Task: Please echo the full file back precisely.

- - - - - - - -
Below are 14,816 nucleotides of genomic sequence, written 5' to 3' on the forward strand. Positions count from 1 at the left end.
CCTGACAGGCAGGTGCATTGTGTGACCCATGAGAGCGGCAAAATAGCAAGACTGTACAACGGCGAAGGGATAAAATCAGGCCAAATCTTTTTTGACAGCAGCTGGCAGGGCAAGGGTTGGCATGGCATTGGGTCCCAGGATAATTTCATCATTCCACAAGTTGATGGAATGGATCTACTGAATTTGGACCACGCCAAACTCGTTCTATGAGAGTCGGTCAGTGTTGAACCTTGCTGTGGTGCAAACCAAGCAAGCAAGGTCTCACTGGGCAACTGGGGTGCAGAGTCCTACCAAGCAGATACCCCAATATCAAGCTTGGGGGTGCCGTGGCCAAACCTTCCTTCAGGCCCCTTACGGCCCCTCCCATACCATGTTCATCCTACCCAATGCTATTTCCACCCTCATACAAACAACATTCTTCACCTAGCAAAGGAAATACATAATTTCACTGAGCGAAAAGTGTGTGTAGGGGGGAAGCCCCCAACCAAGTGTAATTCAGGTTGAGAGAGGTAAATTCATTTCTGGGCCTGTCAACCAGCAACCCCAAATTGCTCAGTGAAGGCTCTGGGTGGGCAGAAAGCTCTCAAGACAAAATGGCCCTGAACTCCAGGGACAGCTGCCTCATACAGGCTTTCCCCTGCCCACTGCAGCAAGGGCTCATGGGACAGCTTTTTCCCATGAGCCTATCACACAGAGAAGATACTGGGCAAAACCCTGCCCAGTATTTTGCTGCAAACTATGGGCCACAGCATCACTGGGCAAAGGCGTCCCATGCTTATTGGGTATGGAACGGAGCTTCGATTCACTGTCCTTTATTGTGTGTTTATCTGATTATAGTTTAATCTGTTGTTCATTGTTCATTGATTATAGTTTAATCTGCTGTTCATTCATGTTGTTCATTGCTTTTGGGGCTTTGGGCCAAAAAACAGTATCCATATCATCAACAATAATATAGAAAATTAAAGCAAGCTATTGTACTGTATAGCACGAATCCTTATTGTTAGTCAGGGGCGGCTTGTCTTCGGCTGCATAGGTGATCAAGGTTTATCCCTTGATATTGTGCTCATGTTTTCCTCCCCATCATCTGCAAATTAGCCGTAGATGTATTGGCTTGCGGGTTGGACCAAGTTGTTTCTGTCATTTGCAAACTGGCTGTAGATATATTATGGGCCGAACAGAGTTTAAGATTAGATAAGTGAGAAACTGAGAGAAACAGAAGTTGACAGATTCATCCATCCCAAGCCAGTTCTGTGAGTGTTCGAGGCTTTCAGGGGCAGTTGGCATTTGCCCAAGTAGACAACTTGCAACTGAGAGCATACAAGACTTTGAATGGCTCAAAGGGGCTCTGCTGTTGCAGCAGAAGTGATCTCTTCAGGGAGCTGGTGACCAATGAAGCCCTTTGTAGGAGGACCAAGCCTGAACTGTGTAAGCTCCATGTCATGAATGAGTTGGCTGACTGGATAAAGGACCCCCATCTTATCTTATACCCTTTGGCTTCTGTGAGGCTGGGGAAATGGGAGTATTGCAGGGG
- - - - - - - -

Below are 14,816 nucleotides of genomic sequence, written 5' to 3' on the forward strand. Positions count from 1 at the left end.
CCTGACAGGCAGGTGCATTGTGTGACCCATGAGAGCGGCAAAATAGCAAGACTGTACAACGGCGAAGGGATAAAATCAGGCCAAATCTTTTTTGACAGCAGCTGGCAGGGCAAGGGTTGGCATGGCATTGGGTCCCAGGATAATTTCATCATTCCACAAGTTGATGGAATGGATCTACTGAATTTGGACCACGCCAAACTCGTTCTATGAGAGTCGGTCAGTGTTGAACCTTGCTGTGGTGCAAACCAAGCAAGCAAGGTCTCACTGGGCAACTGGGGTGCAGAGTCCTACCAAGCAGATACCCCAATATCAAGCTTGGGGGTGCCGTGGCCAAACCTTCCTTCAGGCCCCTTACGGCCCCTCCCATACCATGTTCATCCTACCCAATGCTATTTCCACCCTCATACAAACAACATTCTTCACCTAGCAAAGGAAATACATAATTTCACTGAGCGAAAAGTGTGTGTAGGGGGGAAGCCCCCAACCAAGTGTAATTCAGGTTGAGAGAGGTAAATTCATTTCTGGGCCTGTCAACCAGCAACCCCAAATTGCTCAGTGAAGGCTCTGGGTGGGCAGAAAGCTCTCAAGACAAAATGGCCCTGAACTCCAGGGACAGCTGCCTCATACAGGCTTTCCCCTGCCCACTGCAGCAAGGGCTCATGGGACAGCTTTTTCCCATGAGCCTATCACACAGAGAAGATACTGGGCAAAACCCTGCCCAGTATTTTGCTGCAAACTATGGGCCACAGCATCACTGGGCAAAGGCGTCCCATGCTTATTGGGTATGGAACGGAGCTTCGATTCACTGTCCTTTATTGTGTGTTTATCTGATTATAGTTTAATCTGTTGTTCATTGTTCATTGATTATAGTTTAATCTGCTGTTCATTCATGTTGTTCATTGCTTTTGGGGCTTTGGGCCAAAAAACAGTATCCATATCATCAACAATAATATAGAAAATTAAAGCAAGCTATTGTACTGTATAGCACGAATCCTTATTGTTAGTCAGGGGCGGCTTGTCTTCGGCTGCATAGGTGATCAAGGTTTATCCCTTGATATTGTGCTCATGTTTTCCTCCCCATCATCTGCAAATTAGCCGTAGATGTATTGGCTTGCGGGTTGGACCAAGTTGTTTCTGTCATTTGCAAACTGGCTGTAGATATATTATGGGCCGAACAGAGTTTAAGATTAGATAAGTGAGAAACTGAGAGAAACAGAAGTTGACAGATTCATCCATCCCAAGCCAGTTCTGTGAGTGTTCGAGGCTTTCAGGGGCAGTTGGCATTTGCCCAAGTAGACAACTTGCAACTGAGAGCATACAAGACTTTGAATGGCTCAAAGGGGCTCTGCTGTTGCAGCAGAAGTGATCTCTTCAGGGAGCTGGTGACCAATGAAGCCCTTTGTAGGAGGACCAAGCCTGAACTGTGTAAGCTCCATGTCATGAATGAGTTGGCTGACTGGATAAAGGACCCCCATCTTATCTTATACCCTTTGGCTTCTGTGAGGCTGGGGAAATGGGAGTATTGCAGGGG